I Must be the Marabout

During the last couple of weeks of our European trip, my sons (aged 8 and 10) became very adept at finding loose change. Scanning the ground in parking lots, searching under supermarket checkouts and checking out slot machines for unclaimed change proved to be a lucrative business. I was shocked to count the total coinage as we were about to return to the USA and discover they had accumulated £4.36.

Now this was not something I was expecting them to do, nor did they need to do it. They just found it be a challenging and somewhat rewarding experience. However, in the process I was reminded of the Garibous of West Africa. A friend of mine named Steve Davies, who works in the North of Burkina Faso, has produced a short video about these boys which is posted on his blog at: http://voiceinthedesert.org.uk/weblog/2012/08/21/a-day-in-the-life-of-a-garibou/

The Garibous are young boys who are Qu’ranic students. They are handed over by their families to the care of a Marabout, or Muslim holy man, often because the family cannot afford to feed them, but also because they can then learn to recite the Qu’ran by heart. Sometimes known as Talibes, or ‘students’ (a word from which the Muslim world has also derived the term ‘Taliban’) these boys are often then required to beg for their food or for alms from charitable Muslim neighbors. Returning to the home provided them by the marabout with nothing, they may be beaten, so success in begging, or scrounging as we might call it, is a necessary part of the daily experience.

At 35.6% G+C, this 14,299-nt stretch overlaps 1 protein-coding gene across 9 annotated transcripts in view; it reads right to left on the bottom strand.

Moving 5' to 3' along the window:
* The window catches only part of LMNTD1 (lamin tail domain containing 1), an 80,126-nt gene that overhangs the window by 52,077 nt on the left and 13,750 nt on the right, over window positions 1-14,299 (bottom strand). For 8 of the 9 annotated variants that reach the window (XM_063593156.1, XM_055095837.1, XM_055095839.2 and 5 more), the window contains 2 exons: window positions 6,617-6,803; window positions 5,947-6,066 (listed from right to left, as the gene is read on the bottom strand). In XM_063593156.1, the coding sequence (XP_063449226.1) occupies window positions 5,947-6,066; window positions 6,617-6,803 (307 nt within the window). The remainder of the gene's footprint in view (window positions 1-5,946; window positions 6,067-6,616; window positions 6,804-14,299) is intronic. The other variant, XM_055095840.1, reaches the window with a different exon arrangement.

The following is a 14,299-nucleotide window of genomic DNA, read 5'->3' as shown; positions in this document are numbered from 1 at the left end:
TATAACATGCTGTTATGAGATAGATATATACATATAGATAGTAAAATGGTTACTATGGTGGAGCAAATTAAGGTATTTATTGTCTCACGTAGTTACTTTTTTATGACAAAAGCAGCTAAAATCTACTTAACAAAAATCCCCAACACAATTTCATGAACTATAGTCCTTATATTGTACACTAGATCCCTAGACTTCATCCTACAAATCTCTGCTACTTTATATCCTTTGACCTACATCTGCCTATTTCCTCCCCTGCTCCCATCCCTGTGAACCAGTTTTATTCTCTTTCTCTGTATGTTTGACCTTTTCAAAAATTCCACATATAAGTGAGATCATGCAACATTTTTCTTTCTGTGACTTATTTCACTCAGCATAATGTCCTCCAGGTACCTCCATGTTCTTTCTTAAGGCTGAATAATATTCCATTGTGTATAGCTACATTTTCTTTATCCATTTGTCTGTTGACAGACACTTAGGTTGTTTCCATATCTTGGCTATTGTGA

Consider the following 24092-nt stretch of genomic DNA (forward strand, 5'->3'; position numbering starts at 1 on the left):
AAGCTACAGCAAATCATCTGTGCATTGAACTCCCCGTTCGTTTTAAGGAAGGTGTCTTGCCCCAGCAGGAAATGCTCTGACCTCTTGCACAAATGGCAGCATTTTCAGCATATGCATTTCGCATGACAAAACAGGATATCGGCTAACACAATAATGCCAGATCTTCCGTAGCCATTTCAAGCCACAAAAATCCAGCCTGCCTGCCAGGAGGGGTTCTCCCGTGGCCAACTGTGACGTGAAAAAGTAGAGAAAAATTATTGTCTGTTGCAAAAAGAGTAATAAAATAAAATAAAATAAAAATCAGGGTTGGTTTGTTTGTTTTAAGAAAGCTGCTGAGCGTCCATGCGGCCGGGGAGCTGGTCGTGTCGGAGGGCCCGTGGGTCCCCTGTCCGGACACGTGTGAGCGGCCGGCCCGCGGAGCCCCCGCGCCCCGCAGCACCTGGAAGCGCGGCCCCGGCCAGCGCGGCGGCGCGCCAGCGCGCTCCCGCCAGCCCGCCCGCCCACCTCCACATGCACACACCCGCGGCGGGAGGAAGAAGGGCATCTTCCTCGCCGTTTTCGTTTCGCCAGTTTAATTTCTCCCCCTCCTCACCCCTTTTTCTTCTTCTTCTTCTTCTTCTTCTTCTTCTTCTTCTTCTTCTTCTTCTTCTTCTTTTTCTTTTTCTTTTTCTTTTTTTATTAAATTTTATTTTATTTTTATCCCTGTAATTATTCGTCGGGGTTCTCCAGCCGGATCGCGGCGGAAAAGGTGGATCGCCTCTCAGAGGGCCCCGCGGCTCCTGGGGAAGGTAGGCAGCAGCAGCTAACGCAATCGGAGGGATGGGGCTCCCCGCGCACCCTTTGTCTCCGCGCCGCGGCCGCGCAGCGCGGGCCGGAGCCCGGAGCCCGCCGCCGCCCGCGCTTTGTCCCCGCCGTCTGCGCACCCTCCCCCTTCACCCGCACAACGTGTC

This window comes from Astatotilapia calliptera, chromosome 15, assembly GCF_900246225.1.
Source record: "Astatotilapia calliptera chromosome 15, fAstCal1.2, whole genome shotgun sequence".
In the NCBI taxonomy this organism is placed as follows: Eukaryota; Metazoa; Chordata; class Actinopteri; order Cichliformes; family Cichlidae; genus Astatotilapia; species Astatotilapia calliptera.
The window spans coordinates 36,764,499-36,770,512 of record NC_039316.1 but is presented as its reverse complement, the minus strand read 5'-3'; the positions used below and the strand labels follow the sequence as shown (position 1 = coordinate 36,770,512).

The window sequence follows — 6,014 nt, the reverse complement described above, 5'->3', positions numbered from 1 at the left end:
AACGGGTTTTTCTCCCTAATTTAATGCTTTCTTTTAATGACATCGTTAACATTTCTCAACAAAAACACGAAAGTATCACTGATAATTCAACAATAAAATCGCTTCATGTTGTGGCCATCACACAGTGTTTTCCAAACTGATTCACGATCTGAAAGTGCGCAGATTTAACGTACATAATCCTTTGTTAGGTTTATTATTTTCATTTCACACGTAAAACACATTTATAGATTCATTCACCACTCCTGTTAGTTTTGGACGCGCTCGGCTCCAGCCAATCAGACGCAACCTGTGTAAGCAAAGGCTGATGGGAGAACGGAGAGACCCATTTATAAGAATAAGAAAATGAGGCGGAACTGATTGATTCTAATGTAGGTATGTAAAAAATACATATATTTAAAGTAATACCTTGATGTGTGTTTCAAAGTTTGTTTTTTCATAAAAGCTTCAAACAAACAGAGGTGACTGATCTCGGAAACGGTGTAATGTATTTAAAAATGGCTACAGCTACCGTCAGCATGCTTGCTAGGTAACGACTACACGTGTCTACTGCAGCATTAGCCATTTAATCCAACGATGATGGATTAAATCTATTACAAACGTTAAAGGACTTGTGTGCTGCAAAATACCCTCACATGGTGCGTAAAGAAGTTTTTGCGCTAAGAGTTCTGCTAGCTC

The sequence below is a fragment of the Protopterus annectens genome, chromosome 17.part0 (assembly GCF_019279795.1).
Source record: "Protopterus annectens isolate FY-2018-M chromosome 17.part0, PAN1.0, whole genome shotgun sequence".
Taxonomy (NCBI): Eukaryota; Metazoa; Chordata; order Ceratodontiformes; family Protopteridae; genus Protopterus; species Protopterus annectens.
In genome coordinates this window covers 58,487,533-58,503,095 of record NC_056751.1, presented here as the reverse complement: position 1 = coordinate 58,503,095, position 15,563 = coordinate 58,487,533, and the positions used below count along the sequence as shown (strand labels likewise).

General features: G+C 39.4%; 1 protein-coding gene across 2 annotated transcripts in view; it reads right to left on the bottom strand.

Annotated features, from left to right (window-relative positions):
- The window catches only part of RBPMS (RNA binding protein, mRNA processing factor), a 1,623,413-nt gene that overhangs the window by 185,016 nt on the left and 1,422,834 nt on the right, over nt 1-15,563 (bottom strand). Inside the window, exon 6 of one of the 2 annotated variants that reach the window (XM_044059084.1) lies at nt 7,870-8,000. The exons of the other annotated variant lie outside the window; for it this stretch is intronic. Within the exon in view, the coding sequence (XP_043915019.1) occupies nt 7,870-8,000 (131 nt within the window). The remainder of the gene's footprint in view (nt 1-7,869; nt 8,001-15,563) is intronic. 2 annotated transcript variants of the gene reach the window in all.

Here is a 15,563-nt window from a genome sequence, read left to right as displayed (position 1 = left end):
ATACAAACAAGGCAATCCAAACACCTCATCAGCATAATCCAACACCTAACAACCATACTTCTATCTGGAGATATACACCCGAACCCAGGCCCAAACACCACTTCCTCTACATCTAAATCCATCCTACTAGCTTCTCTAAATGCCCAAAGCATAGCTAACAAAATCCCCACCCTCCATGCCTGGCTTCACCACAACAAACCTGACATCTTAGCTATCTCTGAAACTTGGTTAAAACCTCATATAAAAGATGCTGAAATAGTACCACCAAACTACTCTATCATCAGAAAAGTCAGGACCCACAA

Alms-giving, or Zakat, is a pillar of Islamic practice. It is done for both the purification of one’s wealth and one’s soul. It becomes both a means in Islam whereby one may redistribute wealth and provide for the poor, and a means whereby one may earn salvation. In return for their successful solicitation of alms, the garibou will receive teaching in how to both memorize and recite the Qu’ran. He cannot understand Arabic when he has grown up with one of the tribal languages of West Africa, yet he will learn to pronounce it fluently and to fluidly recite the Suras of the Qu’ran. If he is successful in memorizing the whole Qu’ran, whether he understands the Arabic or not, he will be permitted the title ‘Al Hafiz’, bestowed upon those who have achieved this sacred challenge.

The story of the Garibous highlights the desperate plight of many in West Africa. Poverty and lack of educational opportunity mean that a sanctioned life of begging and a qu’ranic education offer a way up the social ladder. No matter that in other parts of the world, and now possibly more in West Africa with the rise of Al Qaeda in the Maghreb and Boko Haram, the garibous and their equivalents have proved to be a fertile ground for the growth of radicalism and thus terrorism.

I thank God for the many who are involved around the world in bringing opportunities for basic education, literacy and job skills to the dispossessed around the world. However, the issue of poverty is a continuing reality. My boys do not need to go looking for money where it has fallen by the wayside, but it is clear that many, even in our own American society, do find a need to go out and beg for their living, just as multitudes across the developing world do. Jesus said that we would always have the poor with us. However I would venture to suggest, that we do better to respond, not to poverty, but to the word of the Lord who wants to be a provider to all. I hope that many a wise Marabout, or at least men and women around the globe who aspire to holiness, would agree with this sentiment.

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